A Lot or a Little?
What you will—and won't—find in this book.
Some signs in Spanish: Panaderia: Las Delicias Bakery, Rosas Flores. Visual introduction to Mexican papel picado decorations. Shops that might be in a community: locksmith, vegetable stand, bodega, pharmacy, flea market. Human labor required for farming. Farms use manure as fertilizer. Making wishes on dandelions. Doing laundry at Laundromat.
Family members love and care for one another even when they have serious stresses. Siblings can squabble but still love each other. Big siblings can have empathy for and help younger ones. Children can help their families by pitching in and doing chores. The human spirit is resilient, and life provides small pleasures even in troubled times.
Positive Role Models
Carmela has a buoyant spirit, appreciates life's small pleasures -- e.g., being old enough to accompany her brother to the Laundromat. The family, community members are pictured as friendly, tight-knit, smiling. Carmela stands up for herself when her brother teases her. Though his little sister annoys him, big brother loves Carmela, ultimately helps her, bringing her to the sea where she can make her wish.
Parents Need to Know
Parents need to know that Carmela Full of Wishes is by Matt de la Peña and Christian Robinson, the same author-illustrator duo who teamed up for Last Stop on Market Street, which won both the Newbery Medal and a Caldecott Honor. This story is set in an immigrant community where workers labor in fields, and Carmela's dad's not living at home with the family because he needs "his papers fixed." Though her family's circumstances are hardscrabble, Carmela enjoys her daily pleasures: the jingle of her birthday bracelets, and the opportunity to go with her brother to the Laundromat. This sweet and spunky young girl is immensely likable, and readers will root for her wishes to come true.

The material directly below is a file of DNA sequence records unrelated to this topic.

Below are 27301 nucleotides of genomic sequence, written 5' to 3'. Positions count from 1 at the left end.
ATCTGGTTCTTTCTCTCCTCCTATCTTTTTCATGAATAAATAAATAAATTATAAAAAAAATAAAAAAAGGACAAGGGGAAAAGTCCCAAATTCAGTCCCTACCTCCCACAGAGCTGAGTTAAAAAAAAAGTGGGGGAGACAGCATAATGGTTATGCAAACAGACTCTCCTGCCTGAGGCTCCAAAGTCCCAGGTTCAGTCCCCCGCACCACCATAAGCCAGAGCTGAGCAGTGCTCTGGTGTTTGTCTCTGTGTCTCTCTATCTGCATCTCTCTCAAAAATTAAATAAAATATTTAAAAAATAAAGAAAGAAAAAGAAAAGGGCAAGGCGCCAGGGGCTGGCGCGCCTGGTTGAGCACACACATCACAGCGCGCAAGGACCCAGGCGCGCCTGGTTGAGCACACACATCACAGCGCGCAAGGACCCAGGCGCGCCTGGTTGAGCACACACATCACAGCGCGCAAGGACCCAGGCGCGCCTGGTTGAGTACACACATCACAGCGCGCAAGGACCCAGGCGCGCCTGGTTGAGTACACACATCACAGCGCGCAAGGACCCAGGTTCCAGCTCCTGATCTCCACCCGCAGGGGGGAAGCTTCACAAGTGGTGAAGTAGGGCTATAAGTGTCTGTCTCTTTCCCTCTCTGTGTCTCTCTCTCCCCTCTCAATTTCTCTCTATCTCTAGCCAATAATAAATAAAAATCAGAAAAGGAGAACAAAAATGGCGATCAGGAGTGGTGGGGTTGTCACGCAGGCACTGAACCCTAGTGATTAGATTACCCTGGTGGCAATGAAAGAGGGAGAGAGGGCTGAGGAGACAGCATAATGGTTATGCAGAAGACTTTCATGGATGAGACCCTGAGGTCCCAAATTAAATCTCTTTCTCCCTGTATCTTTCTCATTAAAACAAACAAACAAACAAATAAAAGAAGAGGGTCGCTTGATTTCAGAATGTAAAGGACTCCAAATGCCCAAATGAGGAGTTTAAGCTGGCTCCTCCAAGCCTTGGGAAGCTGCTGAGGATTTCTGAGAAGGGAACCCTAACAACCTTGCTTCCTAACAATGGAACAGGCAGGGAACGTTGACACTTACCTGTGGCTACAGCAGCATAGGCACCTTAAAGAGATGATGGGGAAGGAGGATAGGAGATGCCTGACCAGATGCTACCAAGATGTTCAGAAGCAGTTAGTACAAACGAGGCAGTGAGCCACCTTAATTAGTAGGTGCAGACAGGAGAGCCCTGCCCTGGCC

Is It Any Good?
This delicate, finely wrought story about a young Latina girl lays out the difficult circumstances of her immigrant family while celebrating her as a kid like any other. De la Peña seeds Carmela Full of Wishes with telling details. Her mom works as a housekeeper in a hotel, and her dad used to stand outside the home improvement store, hoping to be hired as a day laborer. Some of Carmela's wishes are simple (going to the Laundromat with her big brother) and some are not so simple (fixing her dad's immigration status so he can return to the family). And yet, Carmela's a kid, recognizable and relatable. She squabbles with her older brother, feistily stands up for herself, wishes for a candy machine, and jingles her bracelets, both to please herself and to needle her brother. And, as any kid might, she cries when she takes a tumble and crushes her dandelion.
Illustrator Christian Robinson's acrylic and collage illustrations work hand in hand with the text. The brown-skinned siblings and community members are appealingly expressive. Carmela's wishes are enshrined as papel picado, traditional Mexican decorations made of tissue paper with cutout shapes. Her most poignant wish, that her dad returns and embraces her, feels perfectly framed. And the human labor required for farming is underscored in the endpapers, which show scores of workers toiling in the fields.
Did we miss something on diversity?
Research shows a connection between kids' healthy self-esteem and positive portrayals in media. That's why we've added a new "Diverse Representations" section to our reviews that will be rolling out on an ongoing basis. You can help us help kids by suggesting a diversity update.